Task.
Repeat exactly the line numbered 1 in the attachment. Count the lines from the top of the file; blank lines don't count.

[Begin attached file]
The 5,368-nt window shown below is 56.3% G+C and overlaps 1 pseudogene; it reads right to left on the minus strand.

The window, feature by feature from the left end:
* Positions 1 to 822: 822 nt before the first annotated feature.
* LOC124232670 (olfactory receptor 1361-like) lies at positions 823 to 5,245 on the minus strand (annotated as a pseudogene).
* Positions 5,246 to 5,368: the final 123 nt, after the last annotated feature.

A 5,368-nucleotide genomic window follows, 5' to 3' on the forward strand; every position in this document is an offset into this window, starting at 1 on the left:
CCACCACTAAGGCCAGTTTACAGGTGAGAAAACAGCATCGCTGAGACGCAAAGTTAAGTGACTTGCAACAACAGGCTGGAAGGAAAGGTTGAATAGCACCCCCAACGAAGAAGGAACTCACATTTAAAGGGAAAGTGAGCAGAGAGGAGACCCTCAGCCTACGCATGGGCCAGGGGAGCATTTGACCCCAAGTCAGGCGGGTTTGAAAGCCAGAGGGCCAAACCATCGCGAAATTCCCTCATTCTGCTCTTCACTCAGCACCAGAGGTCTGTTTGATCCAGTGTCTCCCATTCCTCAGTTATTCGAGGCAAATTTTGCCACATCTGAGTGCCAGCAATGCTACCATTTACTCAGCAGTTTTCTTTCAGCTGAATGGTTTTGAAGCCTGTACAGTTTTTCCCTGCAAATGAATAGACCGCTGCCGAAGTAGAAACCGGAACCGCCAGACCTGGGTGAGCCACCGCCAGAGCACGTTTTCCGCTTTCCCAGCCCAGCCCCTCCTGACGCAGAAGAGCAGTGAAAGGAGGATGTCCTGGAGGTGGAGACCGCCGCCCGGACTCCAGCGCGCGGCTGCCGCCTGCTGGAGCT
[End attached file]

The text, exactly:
The 5,368-nt window shown below is 56.3% G+C and overlaps 1 pseudogene; it reads right to left on the minus strand.